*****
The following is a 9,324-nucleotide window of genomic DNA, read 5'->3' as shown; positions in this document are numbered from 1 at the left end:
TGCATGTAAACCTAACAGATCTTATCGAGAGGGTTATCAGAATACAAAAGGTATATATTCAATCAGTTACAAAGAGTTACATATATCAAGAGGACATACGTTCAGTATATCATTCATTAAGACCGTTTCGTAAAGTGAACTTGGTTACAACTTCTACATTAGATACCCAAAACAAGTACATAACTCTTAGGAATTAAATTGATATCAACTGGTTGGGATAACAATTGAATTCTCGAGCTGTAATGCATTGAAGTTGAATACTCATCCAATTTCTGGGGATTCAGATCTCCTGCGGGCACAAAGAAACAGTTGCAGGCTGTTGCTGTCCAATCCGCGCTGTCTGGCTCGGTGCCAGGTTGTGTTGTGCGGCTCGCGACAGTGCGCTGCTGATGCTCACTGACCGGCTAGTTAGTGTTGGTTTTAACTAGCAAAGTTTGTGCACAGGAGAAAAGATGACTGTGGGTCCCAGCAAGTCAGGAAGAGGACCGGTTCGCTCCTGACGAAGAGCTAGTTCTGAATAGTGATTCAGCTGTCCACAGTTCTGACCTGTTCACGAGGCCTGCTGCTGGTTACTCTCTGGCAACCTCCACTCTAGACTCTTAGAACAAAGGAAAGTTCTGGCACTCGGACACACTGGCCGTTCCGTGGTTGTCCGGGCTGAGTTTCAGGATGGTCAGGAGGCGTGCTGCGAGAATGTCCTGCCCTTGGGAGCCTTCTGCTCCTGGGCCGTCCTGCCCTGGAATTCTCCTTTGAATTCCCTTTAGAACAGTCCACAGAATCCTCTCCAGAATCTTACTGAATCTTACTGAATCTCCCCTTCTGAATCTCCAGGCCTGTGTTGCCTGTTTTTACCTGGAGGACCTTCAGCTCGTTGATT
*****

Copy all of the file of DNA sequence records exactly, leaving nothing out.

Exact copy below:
The following is a 9,324-nucleotide window of genomic DNA, read 5'->3' as shown; positions in this document are numbered from 1 at the left end:
TGCATGTAAACCTAACAGATCTTATCGAGAGGGTTATCAGAATACAAAAGGTATATATTCAATCAGTTACAAAGAGTTACATATATCAAGAGGACATACGTTCAGTATATCATTCATTAAGACCGTTTCGTAAAGTGAACTTGGTTACAACTTCTACATTAGATACCCAAAACAAGTACATAACTCTTAGGAATTAAATTGATATCAACTGGTTGGGATAACAATTGAATTCTCGAGCTGTAATGCATTGAAGTTGAATACTCATCCAATTTCTGGGGATTCAGATCTCCTGCGGGCACAAAGAAACAGTTGCAGGCTGTTGCTGTCCAATCCGCGCTGTCTGGCTCGGTGCCAGGTTGTGTTGTGCGGCTCGCGACAGTGCGCTGCTGATGCTCACTGACCGGCTAGTTAGTGTTGGTTTTAACTAGCAAAGTTTGTGCACAGGAGAAAAGATGACTGTGGGTCCCAGCAAGTCAGGAAGAGGACCGGTTCGCTCCTGACGAAGAGCTAGTTCTGAATAGTGATTCAGCTGTCCACAGTTCTGACCTGTTCACGAGGCCTGCTGCTGGTTACTCTCTGGCAACCTCCACTCTAGACTCTTAGAACAAAGGAAAGTTCTGGCACTCGGACACACTGGCCGTTCCGTGGTTGTCCGGGCTGAGTTTCAGGATGGTCAGGAGGCGTGCTGCGAGAATGTCCTGCCCTTGGGAGCCTTCTGCTCCTGGGCCGTCCTGCCCTGGAATTCTCCTTTGAATTCCCTTTAGAACAGTCCACAGAATCCTCTCCAGAATCTTACTGAATCTTACTGAATCTCCCCTTCTGAATCTCCAGGCCTGTGTTGCCTGTTTTTACCTGGAGGACCTTCAGCTCGTTGATT